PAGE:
Exports of the Dutch agriculture sector surpass 90 billion euros, which represents one fifth of the country’s total exports and ranks it as the second biggest exporter of agricultural products globally. Moreover, agriculture and horticulture are seen as key growth sectors. The agricultural and water sectors face the joint challenge of achieving the water quality objectives of the Water Framework Directive (WFD) and of safeguarding the growth of the agricultural sector. The WFD objectives, which were adopted in 2000, were for the most part not achieved within the 15-year deadline. The maximum possible deadline extension of two six-year cycles has therefore been invoked with the aim of achieving them. Nevertheless, it is expected that the water quality objectives will only be partially met in 2027. This tension between water quality objectives and agricultural growth, in light of the recent Urgenda climate case and the preliminary injunction submitted by Friends of the Earth Netherlands (Milieu Defensie) for cleaner air, may mean that the Dutch government will have to take drastic measures in the near future. What are the opportunities and threats connected to achieving the water quality objectives? And what is the role of the drinking water companies, waterboards and water managers in a context of the widespread intensification of agriculture and horticulture in the coming decades and beyond?
These questions are at the centre of the Agricultural Developments and Water Quality symposium that KWR will hold on 19 February 2018. The occasion will offer us the opportunity to learn about the impact of agricultural and horticultural developments on the water sector, and develop the building blocks for a strategic response, enabling the water sector to contribute to sustainable solutions. This will be achieved through knowledge sharing between experts and professionals from the water, agricultural, horticultural and other sectors. Professor Hans Mommaas, Director-General of PBL Netherlands Environmental Assessment Agency and part-time Professor of Regional Sustainability Governance, will be shedding light on this important theme for us. In a recent interview in the NRC Mommaas calls for a delta plan for Dutch agriculture – he will be explaining this plan on 19 February. Carel de Vries, Project Leader, Vruchtbare Kringloop Achterhoek en Liemers, will supplement this long-term vision by offering us insights into a current practical project. The symposium is part of an impact study that KWR is conducting for the water companies.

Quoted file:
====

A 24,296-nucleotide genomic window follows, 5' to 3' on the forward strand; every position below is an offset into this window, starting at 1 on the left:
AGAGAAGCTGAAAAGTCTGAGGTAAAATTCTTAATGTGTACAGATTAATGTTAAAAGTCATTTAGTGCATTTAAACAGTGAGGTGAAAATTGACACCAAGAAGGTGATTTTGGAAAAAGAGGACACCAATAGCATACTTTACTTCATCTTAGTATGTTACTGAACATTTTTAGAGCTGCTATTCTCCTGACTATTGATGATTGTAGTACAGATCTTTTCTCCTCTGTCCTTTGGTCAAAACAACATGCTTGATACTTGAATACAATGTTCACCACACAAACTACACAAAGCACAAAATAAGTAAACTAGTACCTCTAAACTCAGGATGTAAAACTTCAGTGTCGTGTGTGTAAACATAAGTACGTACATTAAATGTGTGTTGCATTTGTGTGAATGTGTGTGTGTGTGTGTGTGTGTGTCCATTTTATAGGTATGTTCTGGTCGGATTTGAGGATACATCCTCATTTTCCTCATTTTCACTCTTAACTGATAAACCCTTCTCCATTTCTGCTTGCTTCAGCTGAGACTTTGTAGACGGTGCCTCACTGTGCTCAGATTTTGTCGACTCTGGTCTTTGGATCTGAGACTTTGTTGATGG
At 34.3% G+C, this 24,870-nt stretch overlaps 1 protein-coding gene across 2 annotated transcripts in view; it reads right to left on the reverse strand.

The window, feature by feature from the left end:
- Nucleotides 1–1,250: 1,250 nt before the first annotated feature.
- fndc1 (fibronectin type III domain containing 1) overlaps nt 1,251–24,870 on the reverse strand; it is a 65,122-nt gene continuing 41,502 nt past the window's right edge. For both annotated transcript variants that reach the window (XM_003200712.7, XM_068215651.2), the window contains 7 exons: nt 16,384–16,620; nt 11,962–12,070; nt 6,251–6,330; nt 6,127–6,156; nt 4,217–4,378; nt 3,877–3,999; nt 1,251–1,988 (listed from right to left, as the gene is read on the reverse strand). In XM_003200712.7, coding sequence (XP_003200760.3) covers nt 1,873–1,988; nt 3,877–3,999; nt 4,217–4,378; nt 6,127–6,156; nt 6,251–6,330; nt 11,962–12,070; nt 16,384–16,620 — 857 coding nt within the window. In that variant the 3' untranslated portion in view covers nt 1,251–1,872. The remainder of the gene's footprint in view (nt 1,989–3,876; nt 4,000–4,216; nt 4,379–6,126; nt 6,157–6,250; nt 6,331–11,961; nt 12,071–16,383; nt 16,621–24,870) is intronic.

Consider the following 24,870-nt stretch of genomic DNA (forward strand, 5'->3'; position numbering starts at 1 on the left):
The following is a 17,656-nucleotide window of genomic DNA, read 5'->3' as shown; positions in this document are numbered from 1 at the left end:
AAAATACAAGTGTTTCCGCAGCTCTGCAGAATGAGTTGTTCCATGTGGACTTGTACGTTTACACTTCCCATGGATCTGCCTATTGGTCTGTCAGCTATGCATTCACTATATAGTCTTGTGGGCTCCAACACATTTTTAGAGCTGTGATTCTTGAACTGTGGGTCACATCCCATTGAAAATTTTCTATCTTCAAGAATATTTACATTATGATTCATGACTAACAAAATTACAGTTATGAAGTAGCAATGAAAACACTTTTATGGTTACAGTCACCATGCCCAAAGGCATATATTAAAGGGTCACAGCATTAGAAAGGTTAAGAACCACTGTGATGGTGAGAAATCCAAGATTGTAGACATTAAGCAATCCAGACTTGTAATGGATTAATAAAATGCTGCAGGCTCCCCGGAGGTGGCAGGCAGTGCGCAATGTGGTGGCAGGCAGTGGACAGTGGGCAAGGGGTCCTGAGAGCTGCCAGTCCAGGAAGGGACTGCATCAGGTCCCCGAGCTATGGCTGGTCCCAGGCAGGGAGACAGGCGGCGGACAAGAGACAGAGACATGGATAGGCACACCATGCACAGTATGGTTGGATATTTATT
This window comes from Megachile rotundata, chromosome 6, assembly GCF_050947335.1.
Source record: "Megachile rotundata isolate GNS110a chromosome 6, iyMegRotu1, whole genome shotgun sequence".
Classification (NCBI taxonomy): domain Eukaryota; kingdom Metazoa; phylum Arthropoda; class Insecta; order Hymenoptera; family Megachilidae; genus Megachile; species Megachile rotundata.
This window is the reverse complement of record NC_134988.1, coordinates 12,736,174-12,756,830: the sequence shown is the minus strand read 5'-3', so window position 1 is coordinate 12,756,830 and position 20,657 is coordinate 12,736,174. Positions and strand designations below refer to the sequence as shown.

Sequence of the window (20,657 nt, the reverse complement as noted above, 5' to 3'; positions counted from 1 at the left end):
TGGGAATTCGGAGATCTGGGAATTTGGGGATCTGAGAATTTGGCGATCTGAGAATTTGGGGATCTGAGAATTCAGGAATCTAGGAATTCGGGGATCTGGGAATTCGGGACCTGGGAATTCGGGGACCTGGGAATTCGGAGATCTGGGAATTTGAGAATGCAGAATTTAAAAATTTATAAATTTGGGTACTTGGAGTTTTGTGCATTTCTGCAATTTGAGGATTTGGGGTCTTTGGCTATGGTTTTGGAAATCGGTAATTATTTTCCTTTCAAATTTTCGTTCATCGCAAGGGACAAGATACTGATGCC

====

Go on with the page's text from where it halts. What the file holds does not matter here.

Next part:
How will you benefit?
- You’ll gain insight into agricultural and horticultural developments in relation to, and their impact on, water quality.
- You’ll share knowledge with colleagues and external experts.
- You’ll collaborate in building concrete building blocks for a strategic response.
If you’d like to attend the symposium please register here.